The Secrets of Sleep

Learnt a lot about sleep from this recent National Geographic article.

most notably this little bit:

The predominant theory of sleep is that the brain demands it. This idea derives in part from common sense—whose head doesn’t feel clearer after a good night’s sleep? But the trick is to confirm this assumption with real data. How does sleeping help the brain? The answer may depend on what kind of sleep you are talking about. Recently, researchers at Harvard led by Robert Stickgold tested undergraduates on various aptitude tests, allowed them to nap, then tested them again. They found that those who had engaged in REM sleep subsequently performed better in pattern recognition tasks, such as grammar, while those who slept deeply were better at memorization. Other researchers have found that the sleeping brain appears to repeat a pattern of neuron firing that occurred while the subject was recently awake, as if in sleep the brain were trying to commit to long-term memory what it had learned that day.

Such studies suggest that memory consolidation may be one function of sleep. Giulio Tononi, a noted sleep researcher at the University of Wisconsin, Madison, published an interesting twist on this theory a few years ago: His study showed that the sleeping brain seems to weed out redundant or unnecessary synapses or connections. So the purpose of sleep may be to help us remember what’s important, by letting us forget what’s not.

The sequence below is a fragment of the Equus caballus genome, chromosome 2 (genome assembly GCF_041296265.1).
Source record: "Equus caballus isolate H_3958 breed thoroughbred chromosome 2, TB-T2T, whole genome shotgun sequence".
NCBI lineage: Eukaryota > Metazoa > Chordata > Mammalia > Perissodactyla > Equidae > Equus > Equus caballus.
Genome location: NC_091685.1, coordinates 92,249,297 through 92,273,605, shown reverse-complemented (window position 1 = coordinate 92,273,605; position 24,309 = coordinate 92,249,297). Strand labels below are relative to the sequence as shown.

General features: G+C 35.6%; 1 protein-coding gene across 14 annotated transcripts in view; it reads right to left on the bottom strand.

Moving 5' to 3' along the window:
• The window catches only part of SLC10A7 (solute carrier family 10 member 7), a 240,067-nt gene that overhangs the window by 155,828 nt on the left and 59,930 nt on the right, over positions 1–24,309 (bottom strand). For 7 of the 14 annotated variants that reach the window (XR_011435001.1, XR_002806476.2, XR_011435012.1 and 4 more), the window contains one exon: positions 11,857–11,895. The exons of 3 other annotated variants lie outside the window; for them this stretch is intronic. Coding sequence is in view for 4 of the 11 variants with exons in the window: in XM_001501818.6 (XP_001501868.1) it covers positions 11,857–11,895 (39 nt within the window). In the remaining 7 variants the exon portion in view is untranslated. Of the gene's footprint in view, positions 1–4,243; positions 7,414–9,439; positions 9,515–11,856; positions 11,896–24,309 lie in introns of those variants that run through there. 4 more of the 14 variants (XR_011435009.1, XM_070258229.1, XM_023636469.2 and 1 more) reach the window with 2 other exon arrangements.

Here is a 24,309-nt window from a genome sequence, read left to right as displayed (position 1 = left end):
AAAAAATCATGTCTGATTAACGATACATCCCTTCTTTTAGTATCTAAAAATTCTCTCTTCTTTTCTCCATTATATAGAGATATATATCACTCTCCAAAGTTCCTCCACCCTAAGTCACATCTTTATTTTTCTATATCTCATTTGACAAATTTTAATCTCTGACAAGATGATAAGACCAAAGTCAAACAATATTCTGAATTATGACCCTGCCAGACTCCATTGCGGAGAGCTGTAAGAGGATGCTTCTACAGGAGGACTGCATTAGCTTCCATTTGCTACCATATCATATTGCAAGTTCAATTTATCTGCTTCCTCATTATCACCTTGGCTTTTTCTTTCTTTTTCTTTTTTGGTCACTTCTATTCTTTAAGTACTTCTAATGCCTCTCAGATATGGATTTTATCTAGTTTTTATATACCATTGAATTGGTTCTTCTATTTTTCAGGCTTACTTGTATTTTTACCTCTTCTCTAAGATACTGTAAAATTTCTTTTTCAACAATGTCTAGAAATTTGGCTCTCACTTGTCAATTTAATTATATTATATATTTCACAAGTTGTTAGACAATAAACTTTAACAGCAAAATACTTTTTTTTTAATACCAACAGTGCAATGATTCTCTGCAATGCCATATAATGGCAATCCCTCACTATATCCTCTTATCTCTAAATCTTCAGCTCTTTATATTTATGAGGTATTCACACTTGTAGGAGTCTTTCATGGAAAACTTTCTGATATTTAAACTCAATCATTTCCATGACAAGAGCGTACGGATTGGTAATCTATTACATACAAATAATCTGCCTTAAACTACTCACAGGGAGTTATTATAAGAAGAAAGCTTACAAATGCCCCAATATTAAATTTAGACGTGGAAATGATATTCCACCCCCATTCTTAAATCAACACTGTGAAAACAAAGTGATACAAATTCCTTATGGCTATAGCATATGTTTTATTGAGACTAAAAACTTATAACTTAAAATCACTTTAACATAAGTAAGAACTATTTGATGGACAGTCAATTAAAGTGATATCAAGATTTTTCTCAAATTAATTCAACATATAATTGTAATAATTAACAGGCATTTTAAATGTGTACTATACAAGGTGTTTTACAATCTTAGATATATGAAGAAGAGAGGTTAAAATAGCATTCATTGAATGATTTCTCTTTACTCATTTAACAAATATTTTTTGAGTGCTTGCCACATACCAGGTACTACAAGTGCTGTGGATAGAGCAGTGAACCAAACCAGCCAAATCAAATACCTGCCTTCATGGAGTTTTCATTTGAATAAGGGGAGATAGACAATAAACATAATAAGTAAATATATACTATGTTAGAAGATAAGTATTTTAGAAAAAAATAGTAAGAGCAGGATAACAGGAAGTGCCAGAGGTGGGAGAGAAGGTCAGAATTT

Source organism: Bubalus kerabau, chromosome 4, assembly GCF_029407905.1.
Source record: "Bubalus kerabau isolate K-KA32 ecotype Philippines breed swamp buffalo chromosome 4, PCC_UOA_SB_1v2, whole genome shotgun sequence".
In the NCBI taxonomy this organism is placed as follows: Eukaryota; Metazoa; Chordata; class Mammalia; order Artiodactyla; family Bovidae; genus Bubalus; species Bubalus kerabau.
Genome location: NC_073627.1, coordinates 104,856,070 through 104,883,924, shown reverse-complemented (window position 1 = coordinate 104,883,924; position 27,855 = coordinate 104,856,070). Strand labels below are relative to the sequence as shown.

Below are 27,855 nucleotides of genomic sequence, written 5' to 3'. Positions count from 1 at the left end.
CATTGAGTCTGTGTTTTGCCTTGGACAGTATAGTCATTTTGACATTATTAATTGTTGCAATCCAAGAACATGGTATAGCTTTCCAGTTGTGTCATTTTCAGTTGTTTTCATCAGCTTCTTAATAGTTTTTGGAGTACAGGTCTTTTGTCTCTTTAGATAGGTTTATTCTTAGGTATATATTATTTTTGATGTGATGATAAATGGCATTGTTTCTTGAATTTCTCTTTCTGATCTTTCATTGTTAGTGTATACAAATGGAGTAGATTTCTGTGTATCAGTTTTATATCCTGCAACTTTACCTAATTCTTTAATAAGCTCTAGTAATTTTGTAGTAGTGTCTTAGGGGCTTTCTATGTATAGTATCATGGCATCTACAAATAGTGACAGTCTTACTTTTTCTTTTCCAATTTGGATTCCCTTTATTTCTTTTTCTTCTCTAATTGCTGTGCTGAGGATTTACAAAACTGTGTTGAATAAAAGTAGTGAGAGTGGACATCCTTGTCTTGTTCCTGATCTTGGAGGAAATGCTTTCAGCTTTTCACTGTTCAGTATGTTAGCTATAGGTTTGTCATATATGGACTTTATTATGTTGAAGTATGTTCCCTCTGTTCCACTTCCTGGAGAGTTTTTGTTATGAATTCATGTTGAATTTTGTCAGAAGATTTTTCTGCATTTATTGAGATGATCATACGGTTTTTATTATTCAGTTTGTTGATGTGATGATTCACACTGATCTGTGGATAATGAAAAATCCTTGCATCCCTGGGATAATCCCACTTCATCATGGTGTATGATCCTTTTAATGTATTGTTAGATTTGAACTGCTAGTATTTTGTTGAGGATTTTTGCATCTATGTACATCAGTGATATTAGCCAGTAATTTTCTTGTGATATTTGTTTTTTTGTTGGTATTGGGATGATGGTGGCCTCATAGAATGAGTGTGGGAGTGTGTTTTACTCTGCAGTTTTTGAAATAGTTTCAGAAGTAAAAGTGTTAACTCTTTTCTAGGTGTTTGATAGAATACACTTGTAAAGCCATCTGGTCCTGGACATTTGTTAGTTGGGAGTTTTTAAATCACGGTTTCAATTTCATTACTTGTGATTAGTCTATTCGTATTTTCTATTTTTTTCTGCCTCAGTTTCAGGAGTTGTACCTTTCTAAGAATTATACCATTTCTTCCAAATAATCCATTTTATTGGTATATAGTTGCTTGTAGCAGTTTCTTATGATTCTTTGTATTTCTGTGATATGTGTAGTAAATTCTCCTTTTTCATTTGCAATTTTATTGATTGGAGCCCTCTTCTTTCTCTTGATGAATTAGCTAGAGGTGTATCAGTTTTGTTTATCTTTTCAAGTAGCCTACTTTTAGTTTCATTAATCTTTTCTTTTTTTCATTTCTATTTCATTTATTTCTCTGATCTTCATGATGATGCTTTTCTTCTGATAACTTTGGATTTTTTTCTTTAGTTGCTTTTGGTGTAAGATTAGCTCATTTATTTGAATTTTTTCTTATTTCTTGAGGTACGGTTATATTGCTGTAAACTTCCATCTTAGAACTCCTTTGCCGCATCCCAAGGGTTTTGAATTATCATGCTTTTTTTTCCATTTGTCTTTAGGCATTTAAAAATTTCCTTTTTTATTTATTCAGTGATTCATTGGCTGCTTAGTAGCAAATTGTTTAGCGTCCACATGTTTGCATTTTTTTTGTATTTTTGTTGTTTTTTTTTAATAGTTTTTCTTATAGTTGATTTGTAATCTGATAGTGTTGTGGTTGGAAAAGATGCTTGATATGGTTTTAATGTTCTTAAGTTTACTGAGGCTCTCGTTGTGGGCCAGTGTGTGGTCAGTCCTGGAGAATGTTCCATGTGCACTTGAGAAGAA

I mean, it’s no real surprise, having very little sleep does affect my short term and long term memory.  But I’m amazed that there’s been so little research done into the science of sleeping.

I guess it’s another thing that I’ll have to ask Jesus when I’m up in heaven with Him.

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